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Topic: To meet a challenge
Replies: 18   Last Post: Oct 6, 2012 10:30 AM

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Paul A. Tanner III

Posts: 5,920
Registered: 12/6/04
Re: To meet a challenge
Posted: Oct 5, 2012 12:53 AM
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We teach teachers to teach the adding and subtracting of fractions (and this includes rational functions in algebra) using the least common denominator with a method so clunky, long, and complicated that it cannot be written as a single equation, the left side written as the sum/difference of the fractions, and the right side being a single fraction with no fraction in the numerator or denominator. (We do not do this with respect to the teaching of the multiplying and dividing of fractions - they are taught with methods that are elegant and concise enough to be written as single equation. Imagine how much worse the outcome would be compared to the present situation if we taught students the multiplying or dividing of fractions with methods that are so clunky, long, and complicated that they cannot be written elegantly and concisely as a single equation.)

To address this problem:

Here is an algorithm for fraction addition/subtraction that is written as a single equation, the left side being the sum/difference of the fractions, and the right side being a single fraction with no fraction in the numerator or denominator. (Where I use the "/" symbol surrounded by a space to be the main dividing line):

a/b +- c/d = (m/b)a +- (m/d)c / m.

(Each of (m/b) and (m/d) is an integer when each of the variables is an integer - when we are in the rationals. And so the right side is a single fraction with no fraction in the numerator or denominator.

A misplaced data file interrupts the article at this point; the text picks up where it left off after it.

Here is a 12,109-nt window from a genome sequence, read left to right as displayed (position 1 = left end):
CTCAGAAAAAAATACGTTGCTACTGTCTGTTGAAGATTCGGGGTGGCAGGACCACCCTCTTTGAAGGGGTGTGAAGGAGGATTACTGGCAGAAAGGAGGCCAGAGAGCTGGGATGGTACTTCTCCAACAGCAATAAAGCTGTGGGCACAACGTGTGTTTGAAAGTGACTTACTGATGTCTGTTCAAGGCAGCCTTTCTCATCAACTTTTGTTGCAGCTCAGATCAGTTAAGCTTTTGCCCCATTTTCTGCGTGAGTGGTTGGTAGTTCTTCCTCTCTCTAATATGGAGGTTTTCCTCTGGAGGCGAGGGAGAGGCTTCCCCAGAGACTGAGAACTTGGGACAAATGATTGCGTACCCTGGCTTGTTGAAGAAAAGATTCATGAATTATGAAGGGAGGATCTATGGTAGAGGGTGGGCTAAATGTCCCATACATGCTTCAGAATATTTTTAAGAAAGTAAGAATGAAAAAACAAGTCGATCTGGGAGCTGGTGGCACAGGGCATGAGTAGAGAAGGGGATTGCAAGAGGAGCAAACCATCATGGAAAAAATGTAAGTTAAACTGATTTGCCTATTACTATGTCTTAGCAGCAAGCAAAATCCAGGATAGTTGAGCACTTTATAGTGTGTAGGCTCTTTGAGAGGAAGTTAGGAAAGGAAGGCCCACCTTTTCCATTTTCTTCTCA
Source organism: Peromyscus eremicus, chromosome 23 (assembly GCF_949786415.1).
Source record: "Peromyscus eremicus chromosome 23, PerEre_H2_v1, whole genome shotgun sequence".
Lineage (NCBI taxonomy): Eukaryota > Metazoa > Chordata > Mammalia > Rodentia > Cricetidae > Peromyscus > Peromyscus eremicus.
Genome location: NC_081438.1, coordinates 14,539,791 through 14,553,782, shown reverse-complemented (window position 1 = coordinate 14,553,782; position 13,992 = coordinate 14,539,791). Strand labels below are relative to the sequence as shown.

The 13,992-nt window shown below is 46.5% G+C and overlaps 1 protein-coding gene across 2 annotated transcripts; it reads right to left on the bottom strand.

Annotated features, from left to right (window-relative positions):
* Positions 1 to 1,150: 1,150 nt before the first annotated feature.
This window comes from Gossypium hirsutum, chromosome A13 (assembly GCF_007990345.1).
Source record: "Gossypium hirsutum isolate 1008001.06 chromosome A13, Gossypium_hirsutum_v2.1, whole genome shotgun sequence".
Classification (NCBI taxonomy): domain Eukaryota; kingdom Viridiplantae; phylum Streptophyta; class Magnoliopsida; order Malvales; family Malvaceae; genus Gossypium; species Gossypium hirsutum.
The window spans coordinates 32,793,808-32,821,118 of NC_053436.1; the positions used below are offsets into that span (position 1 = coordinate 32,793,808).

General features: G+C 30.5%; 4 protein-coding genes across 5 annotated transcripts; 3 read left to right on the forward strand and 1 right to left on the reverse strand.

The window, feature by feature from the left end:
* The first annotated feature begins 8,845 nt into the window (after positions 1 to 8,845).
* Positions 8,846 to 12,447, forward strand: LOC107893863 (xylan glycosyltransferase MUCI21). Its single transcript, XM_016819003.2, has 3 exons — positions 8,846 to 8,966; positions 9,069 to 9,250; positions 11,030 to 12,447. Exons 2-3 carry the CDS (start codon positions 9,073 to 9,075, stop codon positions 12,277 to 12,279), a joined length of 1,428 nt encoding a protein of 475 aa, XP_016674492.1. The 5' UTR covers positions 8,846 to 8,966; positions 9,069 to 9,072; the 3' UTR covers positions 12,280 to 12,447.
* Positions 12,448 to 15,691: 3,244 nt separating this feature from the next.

This generalizes to any number of fractions elegantly and concisely, letting n be any number of fractions:

a_1/b_1 +- ... +- a_n/b_n = (m/b_1)a_1 +- ... +- (m/b_n)a_n / m.

How to teach this equality as an algorithm to students? I like the (easy to memorize) verbalization "m over the bottom times the top" for each addend. And since this method generalizes so elegantly and concisely to any number of fractions, try introducing the method on three fractions to show how easy it is - if they see that it's easy on three or more fractions, it of course is easy on just two. Here's a favorite set of three fractions I like to use, one with an easy LCD:

3/4 + 5/6 - 7/8 = 18 + 20 - 21 / 24.

The rest is just any needed simplification of the single non-complex fraction on the right side, which is what we have to consider anyway with the usual way of fraction addition/subtraction and with fraction multiplication and fraction division when we get to a single noncomplex fraction.

If we wanted to write out the pattern that they would use in algebra in the adding/subtracting of rational functions, we would do everything exactly the same, keeping the same pattern, but doing only "m over the bottom" in our heads, resulting in

3/4 + 5/6 - 7/8 = (6)(3) + (4)(5) - (3)(7) / 24.

Note that where we replace each of these integers with polynomials, this last pattern on the right side is exactly what we typically have with the usual method on rational fractions, but with this equality-based method arrived at faster, in one written step.

A major reason we teach fraction addition/subtraction with the LCD is because it is an anticipation of rational function addition/subtraction. Once we have an LCD, we can in one written step go straight to a single noncomplex fraction in fraction addition/subtraction, just as we can with fraction multiplication/division. In algebra, being able to handle expressions of which fractional forms are a part is an important skill that many have a hard time with. So my ultimate motivation here is about making this aspect of algebra easier.


Message was edited by: Paul A. Tanner III



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